Unsung Inklings: Hugo Dyson

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Dyson demonstrated a pious persistence with Lewis, something we can emulate in our own friendships and conversations.

In today’ spotlight on some of the unsung Inklings, we will take a look at one of the earliest core members, H.V.D. Dyson, or Hugo Dyson.

Hugo Dyson (1896-1975), so named by fellow Inklings, was born April 7, 1896 in Hove. He later attended Brighton College and Sandhurst Royal Military College. He served in WWI as a First Lieutenant until seriously wounded at Passchendaele. He earned his B.Litt at Exeter College, where he met Tolkien at an essay club and heard early portions of his legendarium, The Fall of Gondolin. In 1925 Dyson took a position at Reading University and gained a reputation for being an engaging lecturer. Dyson met C.S. Lewis in 1930 through their mutual friend, Nevill Coghill. Dyson was known by fellow Inklings for his wit, humor, intelligence, and banter, preferring the Tuesday morning conversation over the Thursday evening literary critique, though he was a regular at both when schedule allowed. Whenever Dyson was late to an Inklings it was usually because he got sidetracked with several conversations along the way. Lewis and Dyson were often witnessed battling for the last and loudest word. Sadly, however, on occasion, Dyson’s “mind outran his manners.” [1] Dyson did not care for Tolkien’s Lord of the Rings, complaining outloud one evening, “Oh ‘expletive’, not another elf!” Still, he was influential in the lives of the Inklings, C.S. Lewis in particular.

Hugo Dyson was a devout Christian and member of the Anglican Church. He shared a love of words in Shakespeare, lecturing, and conversation with friends. He is most well known for the deep impact and lasting influence he and Tolkien had on the faith of their friend, C.S. Lewis. Lewis writes, “What I owe to them is incalculable. Dyson and Tolkien were the immediate human causes of my own conversion. Is there any pleasure on earth as a great as a circle of friends by a good fire?” [2]

The nighttime conversation along Addison’s Walk, not far from Lewis’s rooms at Magdalen College, is one of the great true legends of the Inklings. On the evening of September 19 until 4 am September 20, 1931, Dyson, Tolkien, and Lewis discussed matters of mythology, metaphor, and the Christian faith.

Lewis recalls, “We began on myth and metaphor - interrupted by a rush of the wind which came so suddenly on the still, warm evening and sent so many leaves pattering down that we thought it was raining. We all held our breath, the other two appreciating the ecstasy of such a thing…we continued on Christianity…a good long talk.” [3]

For some time, Lewis had wrestled with the meaning of Christianity. How did Christ’s redemption affect him? Lewis had also been struggling to resolve the tension between his love of imaginative stories and his love of logic and reasoning. Dyson helped resolve this tension by showing that in Christianity, one finds the best of both worlds; Christianity is both rigorously intellectual and richly imaginative, it is meaningful and true. As Lewis learned from Dyson and Tolkien, Christianity was the myth that became fact. They understood myth not as make believe or a falsehood, but a story that was a vehicle for truth, and in the case of Christianity, the truth, the way, and the life.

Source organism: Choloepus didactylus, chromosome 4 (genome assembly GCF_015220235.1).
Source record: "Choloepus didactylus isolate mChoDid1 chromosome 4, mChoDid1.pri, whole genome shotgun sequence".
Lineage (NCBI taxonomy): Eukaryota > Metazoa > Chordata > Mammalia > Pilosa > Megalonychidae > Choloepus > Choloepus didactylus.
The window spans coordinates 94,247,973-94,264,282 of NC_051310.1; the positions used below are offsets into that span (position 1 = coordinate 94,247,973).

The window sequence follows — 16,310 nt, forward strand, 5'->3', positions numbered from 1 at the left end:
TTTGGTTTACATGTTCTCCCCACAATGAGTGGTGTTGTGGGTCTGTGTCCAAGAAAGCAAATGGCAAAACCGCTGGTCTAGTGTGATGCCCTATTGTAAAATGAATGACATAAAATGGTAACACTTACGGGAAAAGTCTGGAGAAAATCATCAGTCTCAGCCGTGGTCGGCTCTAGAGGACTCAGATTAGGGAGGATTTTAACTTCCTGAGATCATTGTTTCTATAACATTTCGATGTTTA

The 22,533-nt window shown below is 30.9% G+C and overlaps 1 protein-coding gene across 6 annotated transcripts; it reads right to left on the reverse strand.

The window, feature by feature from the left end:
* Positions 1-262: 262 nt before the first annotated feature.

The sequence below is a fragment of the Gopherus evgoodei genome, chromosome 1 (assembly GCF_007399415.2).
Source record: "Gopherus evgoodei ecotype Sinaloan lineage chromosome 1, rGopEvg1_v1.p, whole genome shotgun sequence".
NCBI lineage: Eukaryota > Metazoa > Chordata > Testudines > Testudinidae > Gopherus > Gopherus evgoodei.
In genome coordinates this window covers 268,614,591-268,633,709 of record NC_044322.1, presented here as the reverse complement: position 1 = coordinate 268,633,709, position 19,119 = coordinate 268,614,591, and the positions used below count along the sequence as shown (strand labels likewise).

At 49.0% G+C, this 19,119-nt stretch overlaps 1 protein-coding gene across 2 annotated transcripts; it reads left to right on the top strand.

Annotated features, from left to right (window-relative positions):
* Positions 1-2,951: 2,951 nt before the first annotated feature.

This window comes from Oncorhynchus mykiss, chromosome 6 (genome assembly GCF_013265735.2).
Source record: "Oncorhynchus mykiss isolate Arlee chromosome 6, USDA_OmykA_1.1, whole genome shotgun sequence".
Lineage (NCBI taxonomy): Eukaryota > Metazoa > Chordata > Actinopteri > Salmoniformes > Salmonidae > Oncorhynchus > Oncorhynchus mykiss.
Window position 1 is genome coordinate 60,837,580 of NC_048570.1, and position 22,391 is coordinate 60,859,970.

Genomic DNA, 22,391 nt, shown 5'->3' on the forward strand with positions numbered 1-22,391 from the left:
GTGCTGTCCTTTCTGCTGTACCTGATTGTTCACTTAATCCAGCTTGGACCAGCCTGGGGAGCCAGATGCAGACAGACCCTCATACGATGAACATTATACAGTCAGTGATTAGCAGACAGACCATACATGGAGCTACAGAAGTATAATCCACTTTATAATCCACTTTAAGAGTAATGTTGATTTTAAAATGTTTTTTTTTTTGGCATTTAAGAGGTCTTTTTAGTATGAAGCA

Dyson helped Lewis to see that the Christian faith is both true and meaningful.

Lewis told his friend Arthur Greeves:

My puzzle was the whole doctrine of redemption: in what sense the life and death of Christ saved or opened salvation to the world…now what Dyson and Tolkien showed me was this: that if I met the idea of a sacrifice in a pagan story, I didn’t mind it at all…I liked it very much and was mysteriously moved by it: again the idea of the dying and reviving god similarly moved me provided I met it anywhere except the Gospels…the story of Christ is simply a true myth, a myth working on us in the same way as others, but with this tremendous difference that it really happened. [4]

Dyson demonstrated a pious persistence with Lewis, something we can emulate in our own friendships and conversations. Into the chasm of Lewis’s reason between imagination, Dyson placed the incarnation of Christ. For Lewis, that cemented and grounded everything. God became man. Jesus, the Son of God, was incarnate in a real place at a real time and died a real death on a real cross to save sinners from their real death and separation from him, not in never-never land, or a galaxy far-far away, but in the days of Caesar Augustus and Pontius Pilate. He helped Lewis to see that the Christian faith is both true and meaningful; it captures both our reason and our imagination; it answers that longing Lewis called Joy and it is historical as well. Christianity spoke to the head and the heart. Intellect and imagination are both gifts of God and both found within the true and beautiful story of the Gospel.

Hugo Dyson teaches us the value of friendships. Within our friendships, God gives us the opportunity to share the gospel, and point our friends to Jesus crucified, the greatest friend of sinners. Like Philip told Nathanael in John 1, we too can tell our friends, “come and see” Jesus, that they may hear the good news, that greater love has no man than this, that one lay down his life for his friends.

[1] Philip Zaleski and Carol Zaleski. The Fellowship: The Literary Lives of the Inklings. New York: Farrar, Straus, and Giroux, 2015, p. 358.

[2] Collected Letters of C.S. Lewis, vol. 2, p. 501.

[3] Collected Letters of C.S. Lewis, vol, 1, p. 970.

[4] Collected Letters of C.S. Lewis, vol. 1, p. 976-977.